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Resin Price Report: Ineos Declares Force Majeure on Polypropylene Production

The Chocolate Bayou Petrochemical complex in Alvin, TX, has an annual polypropylene production capacity of around one billion pounds.


January 24, 2024

4 Min Read
force majeure written on chalk board and stopwatch
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An above-average volume of material changed hands across the PlasticsExchange trading platform last week, with a good balance between polyethylene (PE) and polypropylene (PP). Activity was spurred by an Arctic blast that brought frigid temperatures down through the United States and into Houston. Remembering the devastating deep freezes of February 2021, and to a lesser extent December 2022, petrochemical companies instituted precautionary protocols that affected monomer and resin production, but also helped to minimize severe weather-related damages, reports the PlasticsExchange in its Market Update.

Mechanical failures at Ineos complex

The port of Houston was temporarily shut, backing up shipments. A number of plants experienced seemingly minor equipment issues and production outages. One force majeure did emerge on Jan. 18, declared by Ineos on its PP resin produced at the huge Chocolate Bayou Petrochemical complex in Alvin, TX. This came in response to mechanical failures, but Ineos did not provide any details on the nature or extent of the issues, according to ChemAnalyst. “This recent development follows a prior incident on January 14, where Ineos took measures to reduce the load on olefin production at the Chocolate Bayou site. The decision was prompted by cold weather conditions prevailing in the region, illustrating the vulnerability of industrial operations to climatic fluctuations,” reports ChemAnalyst. The plant makes ethylene and propylene and has an annual PP production capacity of around one billion pounds.

PE producers implement $0.05/lb increase on January contracts

Although producers entered 2024 with more than ample inventories of PE and PP resin, stronger market conditions have emboldened PE producers to implement a $0.05/lb increase for January contracts. Fresh nickel nominations for February are starting to percolate, as well. The Houston freeze exacerbated the polymer-grade propylene (PGP) shortage, and spot monomer prices advanced another $0.025/lb, setting up for an imminent cost-push PP increase currently targeting $0.04 to 0.05/lb, according to the PlasticsExchange.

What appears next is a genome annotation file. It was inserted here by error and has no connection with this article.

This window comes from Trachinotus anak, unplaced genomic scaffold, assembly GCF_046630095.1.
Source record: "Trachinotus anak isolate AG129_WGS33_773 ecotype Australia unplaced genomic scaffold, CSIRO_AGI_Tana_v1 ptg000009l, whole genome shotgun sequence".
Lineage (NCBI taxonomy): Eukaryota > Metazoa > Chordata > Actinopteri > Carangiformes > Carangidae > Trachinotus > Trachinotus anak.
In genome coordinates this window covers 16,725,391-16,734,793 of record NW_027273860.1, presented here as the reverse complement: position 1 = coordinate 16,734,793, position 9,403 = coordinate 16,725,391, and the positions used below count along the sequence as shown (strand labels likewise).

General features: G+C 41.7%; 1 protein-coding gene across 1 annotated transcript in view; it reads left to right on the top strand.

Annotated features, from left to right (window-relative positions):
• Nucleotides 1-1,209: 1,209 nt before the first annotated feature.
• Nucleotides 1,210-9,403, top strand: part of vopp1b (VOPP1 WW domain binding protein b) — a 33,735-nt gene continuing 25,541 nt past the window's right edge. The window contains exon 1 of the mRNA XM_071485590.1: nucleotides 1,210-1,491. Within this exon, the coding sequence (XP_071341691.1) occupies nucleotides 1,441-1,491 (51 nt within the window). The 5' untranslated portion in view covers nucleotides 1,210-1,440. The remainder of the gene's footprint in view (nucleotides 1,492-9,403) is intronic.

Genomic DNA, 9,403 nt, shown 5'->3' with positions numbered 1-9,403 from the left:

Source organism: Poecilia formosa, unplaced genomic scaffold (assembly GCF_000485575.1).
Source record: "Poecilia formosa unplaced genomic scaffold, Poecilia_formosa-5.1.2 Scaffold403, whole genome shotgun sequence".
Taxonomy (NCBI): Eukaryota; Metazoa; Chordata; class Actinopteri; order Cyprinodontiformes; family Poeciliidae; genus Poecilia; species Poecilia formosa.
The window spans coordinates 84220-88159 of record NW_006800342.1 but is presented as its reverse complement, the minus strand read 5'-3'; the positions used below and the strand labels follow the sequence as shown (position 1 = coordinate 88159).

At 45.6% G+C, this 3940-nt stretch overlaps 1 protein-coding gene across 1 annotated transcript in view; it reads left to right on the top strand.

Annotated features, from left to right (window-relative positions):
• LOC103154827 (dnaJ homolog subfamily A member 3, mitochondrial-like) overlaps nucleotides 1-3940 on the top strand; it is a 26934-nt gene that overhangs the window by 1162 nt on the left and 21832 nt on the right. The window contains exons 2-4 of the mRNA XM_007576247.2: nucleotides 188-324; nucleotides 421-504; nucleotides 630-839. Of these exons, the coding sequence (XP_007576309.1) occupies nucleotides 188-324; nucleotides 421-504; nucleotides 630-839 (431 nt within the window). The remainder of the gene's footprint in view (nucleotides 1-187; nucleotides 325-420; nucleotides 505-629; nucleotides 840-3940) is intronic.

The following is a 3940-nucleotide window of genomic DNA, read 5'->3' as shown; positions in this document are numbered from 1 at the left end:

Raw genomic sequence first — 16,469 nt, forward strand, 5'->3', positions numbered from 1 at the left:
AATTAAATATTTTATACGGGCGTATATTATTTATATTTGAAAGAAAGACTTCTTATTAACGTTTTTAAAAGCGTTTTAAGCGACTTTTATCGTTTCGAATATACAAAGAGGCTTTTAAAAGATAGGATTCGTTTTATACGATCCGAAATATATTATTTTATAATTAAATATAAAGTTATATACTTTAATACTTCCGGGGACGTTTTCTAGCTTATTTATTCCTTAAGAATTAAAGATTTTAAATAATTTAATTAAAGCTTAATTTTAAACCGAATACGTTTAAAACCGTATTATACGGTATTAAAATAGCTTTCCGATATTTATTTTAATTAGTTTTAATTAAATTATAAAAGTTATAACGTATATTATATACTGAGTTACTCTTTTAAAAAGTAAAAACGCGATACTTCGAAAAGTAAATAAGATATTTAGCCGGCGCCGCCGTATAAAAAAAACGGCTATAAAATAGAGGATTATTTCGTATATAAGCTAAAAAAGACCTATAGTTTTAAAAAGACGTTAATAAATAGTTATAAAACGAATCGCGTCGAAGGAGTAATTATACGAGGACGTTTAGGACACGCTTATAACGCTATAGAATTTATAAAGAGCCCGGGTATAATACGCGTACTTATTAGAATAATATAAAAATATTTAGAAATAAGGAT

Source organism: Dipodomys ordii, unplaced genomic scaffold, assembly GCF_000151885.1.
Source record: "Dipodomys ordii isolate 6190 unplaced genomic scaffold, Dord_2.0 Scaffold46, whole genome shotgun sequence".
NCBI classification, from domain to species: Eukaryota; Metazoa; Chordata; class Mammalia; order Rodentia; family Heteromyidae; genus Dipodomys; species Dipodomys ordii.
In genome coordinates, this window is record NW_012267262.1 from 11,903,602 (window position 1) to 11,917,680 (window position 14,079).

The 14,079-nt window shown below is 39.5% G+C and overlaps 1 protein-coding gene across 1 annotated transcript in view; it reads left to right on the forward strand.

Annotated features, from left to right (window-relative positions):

The export market remained hot, as shipping disruptions in both the Red Sea and Panama Canal have displaced supply from intended demand, while ocean freight rates have been spiraling higher, supporting regional resin markets. A flurry of international resin requests flowed in for incremental/substitute resin from the United States, but price expectations need to adjust higher to grab the attention of US suppliers. Several US producers have already sold out their January export allotments, although they could be enticed to release more given the right incentives, said the PlasticsExchange.

PE market activity continued to ramp up past mid-month. Transactions were focused on high-density PE Blow Mold and Injection as well as linear-low-density PE Film grades. The vast majority of PE plants skated through the Houston freeze without a notable impact. Most of the prime PE grades at the PlasticsExchange picked up another half-penny and sit one to two cents higher so far this year. A steady flow of off-grade railcars rolled through, some at a meaningful discount. PE producers have been disciplined with their Prime railcar offerings into the spot market to encourage contract purchases as they push for a January increase. At least one producer has proposed another $0.05/lb price increase for February, and others are expected to follow suit after this past week’s weather event.

PE exports remained strong, but will likely fall short of the record tally seen in December, especially since the weather forced the closure of packaging warehouses and the port, and the coming Lunar New Year, which begins on Feb. 10.

Prime PP prices move higher

PP trading stayed healthy throughout the week. Prime PP prices moved another cent higher at the PlasticsExchange amid ongoing propane dehydrogenation (PDH) unit  outages alongside a fresh PP force majeure from Ineos, but resin demand has been soft.

As has been seen in other cost-push increase markets, it has been a challenge for PP prices to keep up with rising PGP costs. Spot PP levels at the PlasticsExchange have risen three cents so far in January, while spot monomer has run up about eight cents, so there has been some margin compression.

While prime railcars have been available, processors are pushing back to procure railcars that start with a seven and they remain hopeful that they can hold out long enough to avoid high-volume purchases near peak pricing. Producers are keen to rebuild margins, but they entered January collectively with record inventories, so resin reactors are expected to throttle back even more, according to the PlasticsExchange. As such, a hefty flow of rougher off grade and transitional railcars are showing up, and these have been priced with a generous discount from prime. PP contracts probably will move higher in lock-step with the increase in PGP contracts, which is currently trending toward $0.04 to 0.05/lb.

Read the full Market Update on the PlasticsExchange website.

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